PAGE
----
The evils, then, which dissent has caused are not merely those contingent upon an individual, or a certain number of individuals, forsaking the sure paths of their forefathers, but they are visible in the unsettling of the popular mind upon the subject of religion. With the Churchman as an opponent, the infidel must overturn the whole history of the Church, and disprove its tradition, before he can be allowed to deny the authenticity of the Scripture. Arguing with others, who merely appeal to the purity of precepts and other marks of internal evidence, he triumphs, for he positively denies all that is asserted. This has been the case with the disciples of Robert Owen, who have been of late singularly active in all parts of the country. For some time this pestilential sect was confined to the large towns, and was comparatively insignificant. Such is the spiritual destitution in populous districts, that the people are in many cases without any fixed religious principles, and are therefore too easily led astray. To no other cause can it be attributed that Socialism has made the progress it has done.' So alarming is its increase, that the Christian Advocate for the University of Cambridge has published a Sermon, previously preached before the University, which will, it is hoped, open the eyes of the christian public to the necessity of doing something to check the progress of what Mr. Pearson emphatically, in his Preface, designates to be a system of practical Atheism. The true cause of the advance of infidelity is well put as follows :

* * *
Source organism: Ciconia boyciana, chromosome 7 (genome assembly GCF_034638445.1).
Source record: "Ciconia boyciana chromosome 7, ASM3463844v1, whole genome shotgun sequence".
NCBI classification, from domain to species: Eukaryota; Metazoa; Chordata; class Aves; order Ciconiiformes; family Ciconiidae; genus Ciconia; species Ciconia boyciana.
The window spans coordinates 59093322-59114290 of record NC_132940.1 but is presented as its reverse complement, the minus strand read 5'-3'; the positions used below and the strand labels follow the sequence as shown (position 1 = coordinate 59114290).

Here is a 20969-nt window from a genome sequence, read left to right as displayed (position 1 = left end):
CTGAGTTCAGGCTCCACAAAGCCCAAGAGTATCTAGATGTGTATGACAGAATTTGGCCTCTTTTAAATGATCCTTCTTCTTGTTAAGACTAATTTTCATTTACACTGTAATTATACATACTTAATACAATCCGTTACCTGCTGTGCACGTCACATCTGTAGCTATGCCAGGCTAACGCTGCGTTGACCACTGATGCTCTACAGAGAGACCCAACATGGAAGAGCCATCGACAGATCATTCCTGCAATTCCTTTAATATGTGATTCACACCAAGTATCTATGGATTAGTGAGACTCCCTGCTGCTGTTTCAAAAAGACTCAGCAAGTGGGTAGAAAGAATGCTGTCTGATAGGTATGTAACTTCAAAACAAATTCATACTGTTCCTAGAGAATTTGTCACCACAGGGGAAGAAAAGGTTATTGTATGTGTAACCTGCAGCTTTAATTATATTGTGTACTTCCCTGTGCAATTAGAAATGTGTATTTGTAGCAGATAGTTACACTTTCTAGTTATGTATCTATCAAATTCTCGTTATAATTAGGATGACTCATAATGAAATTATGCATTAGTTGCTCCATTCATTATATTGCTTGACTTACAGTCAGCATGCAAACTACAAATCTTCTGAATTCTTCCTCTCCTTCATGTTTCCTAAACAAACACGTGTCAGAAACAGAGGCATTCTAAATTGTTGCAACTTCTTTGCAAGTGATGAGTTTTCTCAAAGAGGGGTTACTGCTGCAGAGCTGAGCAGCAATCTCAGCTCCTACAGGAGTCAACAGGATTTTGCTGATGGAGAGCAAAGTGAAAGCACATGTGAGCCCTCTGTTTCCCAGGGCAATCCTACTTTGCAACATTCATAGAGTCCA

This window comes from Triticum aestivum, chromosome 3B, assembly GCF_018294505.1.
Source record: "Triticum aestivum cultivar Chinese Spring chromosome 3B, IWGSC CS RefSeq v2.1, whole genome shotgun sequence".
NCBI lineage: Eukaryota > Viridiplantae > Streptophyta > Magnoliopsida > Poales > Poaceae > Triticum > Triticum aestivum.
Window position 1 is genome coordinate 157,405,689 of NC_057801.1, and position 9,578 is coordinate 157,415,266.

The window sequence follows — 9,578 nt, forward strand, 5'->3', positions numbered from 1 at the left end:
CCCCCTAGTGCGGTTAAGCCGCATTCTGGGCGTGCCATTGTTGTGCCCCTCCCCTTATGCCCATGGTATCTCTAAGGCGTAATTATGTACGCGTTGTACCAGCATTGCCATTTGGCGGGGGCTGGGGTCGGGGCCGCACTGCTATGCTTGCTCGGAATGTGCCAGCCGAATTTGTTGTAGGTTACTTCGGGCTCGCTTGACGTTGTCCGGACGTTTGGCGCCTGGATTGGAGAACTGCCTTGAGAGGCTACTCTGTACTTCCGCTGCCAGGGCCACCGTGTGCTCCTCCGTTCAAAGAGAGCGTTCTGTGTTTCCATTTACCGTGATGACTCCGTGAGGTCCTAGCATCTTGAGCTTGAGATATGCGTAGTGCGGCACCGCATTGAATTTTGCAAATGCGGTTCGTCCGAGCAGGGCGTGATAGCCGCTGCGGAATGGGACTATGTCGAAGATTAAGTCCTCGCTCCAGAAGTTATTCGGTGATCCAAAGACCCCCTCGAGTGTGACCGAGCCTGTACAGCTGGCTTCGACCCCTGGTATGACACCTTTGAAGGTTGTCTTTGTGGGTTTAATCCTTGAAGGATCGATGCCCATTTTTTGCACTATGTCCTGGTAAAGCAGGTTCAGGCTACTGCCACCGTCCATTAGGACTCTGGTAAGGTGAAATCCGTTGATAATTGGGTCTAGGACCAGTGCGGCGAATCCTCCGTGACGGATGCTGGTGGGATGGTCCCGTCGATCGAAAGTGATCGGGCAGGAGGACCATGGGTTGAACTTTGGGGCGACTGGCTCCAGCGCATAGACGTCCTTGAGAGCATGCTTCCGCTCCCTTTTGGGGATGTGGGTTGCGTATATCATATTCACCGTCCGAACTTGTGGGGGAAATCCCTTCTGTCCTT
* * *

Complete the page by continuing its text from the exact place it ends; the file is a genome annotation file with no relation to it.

There is no subject more interesting to the mind, than to contemplate the different fortunes of the religion of the Redeemer in the world,- the corruptions, the persecutions, and the trials which have assailed it; and how it has been borne by its great Author triumphant through them all, conquering and to conquer! And this observation applies with peculiar force to that pure and apostolical Church to which we belong; which, by the mercy of a kind Providence, has been preserved through so many trials, and may, we trust, be still destined to be a blessing, not only to this country, but to the christian world at large, and to generations yet unborn! But, in order that it may effect this great end, it is evident that its machinery must be made more equal to the demands of the population at large : and it is owing to this deficiency, that we may in some degree attribute the flagitious attempts which are at this time in the course of action in the populous and manufacturing districts of this country, by a sect of infidels of the worst and lowest description, -I allude to the persons who have designated themselves by the appellation of Socialists,-to propagate principles, which are not only subversive of all religion, but of all the most sacred bonds by which society is held together.